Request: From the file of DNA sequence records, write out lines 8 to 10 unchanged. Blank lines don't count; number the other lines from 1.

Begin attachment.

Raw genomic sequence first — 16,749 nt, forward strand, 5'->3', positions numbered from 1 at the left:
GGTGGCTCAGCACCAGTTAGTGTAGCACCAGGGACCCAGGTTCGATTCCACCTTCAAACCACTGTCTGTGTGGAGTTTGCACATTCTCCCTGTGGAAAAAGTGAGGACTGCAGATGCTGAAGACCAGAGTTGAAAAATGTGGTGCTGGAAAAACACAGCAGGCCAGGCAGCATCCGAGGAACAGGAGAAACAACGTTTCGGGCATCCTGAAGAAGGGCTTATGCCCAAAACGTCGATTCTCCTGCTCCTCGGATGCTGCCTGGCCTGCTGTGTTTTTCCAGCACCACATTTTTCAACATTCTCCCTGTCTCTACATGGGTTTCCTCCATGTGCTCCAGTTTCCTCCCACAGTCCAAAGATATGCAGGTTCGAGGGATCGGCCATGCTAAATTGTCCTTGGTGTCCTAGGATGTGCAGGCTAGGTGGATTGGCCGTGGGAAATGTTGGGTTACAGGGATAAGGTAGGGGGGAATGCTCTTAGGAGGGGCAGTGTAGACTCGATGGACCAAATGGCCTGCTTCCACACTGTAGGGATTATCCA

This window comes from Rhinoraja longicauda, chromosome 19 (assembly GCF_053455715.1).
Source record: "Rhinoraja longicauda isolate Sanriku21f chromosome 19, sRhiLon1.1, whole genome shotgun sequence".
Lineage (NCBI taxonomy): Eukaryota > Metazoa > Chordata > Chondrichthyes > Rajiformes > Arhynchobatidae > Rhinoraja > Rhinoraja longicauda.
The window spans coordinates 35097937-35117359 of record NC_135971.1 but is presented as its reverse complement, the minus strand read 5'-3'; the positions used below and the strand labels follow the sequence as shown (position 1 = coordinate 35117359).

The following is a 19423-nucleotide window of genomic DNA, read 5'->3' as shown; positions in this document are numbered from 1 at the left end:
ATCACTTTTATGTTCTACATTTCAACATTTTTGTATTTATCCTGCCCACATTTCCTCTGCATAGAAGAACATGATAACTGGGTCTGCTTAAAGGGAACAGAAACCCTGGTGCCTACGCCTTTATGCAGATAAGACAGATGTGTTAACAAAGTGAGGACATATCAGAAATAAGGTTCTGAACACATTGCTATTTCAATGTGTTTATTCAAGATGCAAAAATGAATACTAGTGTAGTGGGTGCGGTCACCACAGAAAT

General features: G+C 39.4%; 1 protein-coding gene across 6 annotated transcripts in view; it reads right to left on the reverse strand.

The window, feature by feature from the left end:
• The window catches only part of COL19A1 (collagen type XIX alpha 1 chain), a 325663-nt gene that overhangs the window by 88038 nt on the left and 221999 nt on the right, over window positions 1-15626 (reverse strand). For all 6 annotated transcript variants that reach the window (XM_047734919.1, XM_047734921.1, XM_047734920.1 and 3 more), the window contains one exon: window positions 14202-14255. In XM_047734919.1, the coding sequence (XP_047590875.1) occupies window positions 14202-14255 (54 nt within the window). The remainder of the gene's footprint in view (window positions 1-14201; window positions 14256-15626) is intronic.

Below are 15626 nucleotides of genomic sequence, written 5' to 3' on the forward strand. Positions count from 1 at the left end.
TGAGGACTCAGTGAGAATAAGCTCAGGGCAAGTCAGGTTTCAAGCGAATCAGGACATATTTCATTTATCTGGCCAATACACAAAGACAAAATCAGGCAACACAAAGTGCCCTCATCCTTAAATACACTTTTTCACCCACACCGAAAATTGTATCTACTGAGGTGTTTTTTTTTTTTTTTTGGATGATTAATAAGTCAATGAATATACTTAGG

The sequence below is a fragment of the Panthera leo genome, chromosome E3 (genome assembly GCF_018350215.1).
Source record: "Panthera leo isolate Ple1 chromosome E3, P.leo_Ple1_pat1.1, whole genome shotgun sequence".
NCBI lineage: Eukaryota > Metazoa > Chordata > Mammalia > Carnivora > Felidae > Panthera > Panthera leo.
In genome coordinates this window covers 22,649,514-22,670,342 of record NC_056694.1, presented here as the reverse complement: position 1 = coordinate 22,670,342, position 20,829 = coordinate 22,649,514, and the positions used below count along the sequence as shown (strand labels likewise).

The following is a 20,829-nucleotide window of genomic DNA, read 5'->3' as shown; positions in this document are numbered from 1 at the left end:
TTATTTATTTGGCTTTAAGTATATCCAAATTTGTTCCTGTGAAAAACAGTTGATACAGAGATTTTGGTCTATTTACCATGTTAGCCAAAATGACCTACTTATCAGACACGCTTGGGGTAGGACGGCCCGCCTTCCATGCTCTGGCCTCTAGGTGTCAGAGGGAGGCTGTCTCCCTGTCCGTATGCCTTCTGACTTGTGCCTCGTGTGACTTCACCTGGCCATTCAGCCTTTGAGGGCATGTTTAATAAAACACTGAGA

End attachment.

ATCACTTTTATGTTCTACATTTCAACATTTTTGTATTTATCCTGCCCACATTTCCTCTGCATAGAAGAACATGATAACTGGGTCTGCTTAAAGGGAACAGAAACCCTGGTGCCTACGCCTTTATGCAGATAAGACAGATGTGTTAACAAAGTGAGGACATATCAGAAATAAGGTTCTGAACACATTGCTATTTCAATGTGTTTATTCAAGATGCAAAAATGAATACTAGTGTAGTGGGTGCGGTCACCACAGAAAT

General features: G+C 39.4%; 1 protein-coding gene across 6 annotated transcripts in view; it reads right to left on the reverse strand.

The window, feature by feature from the left end: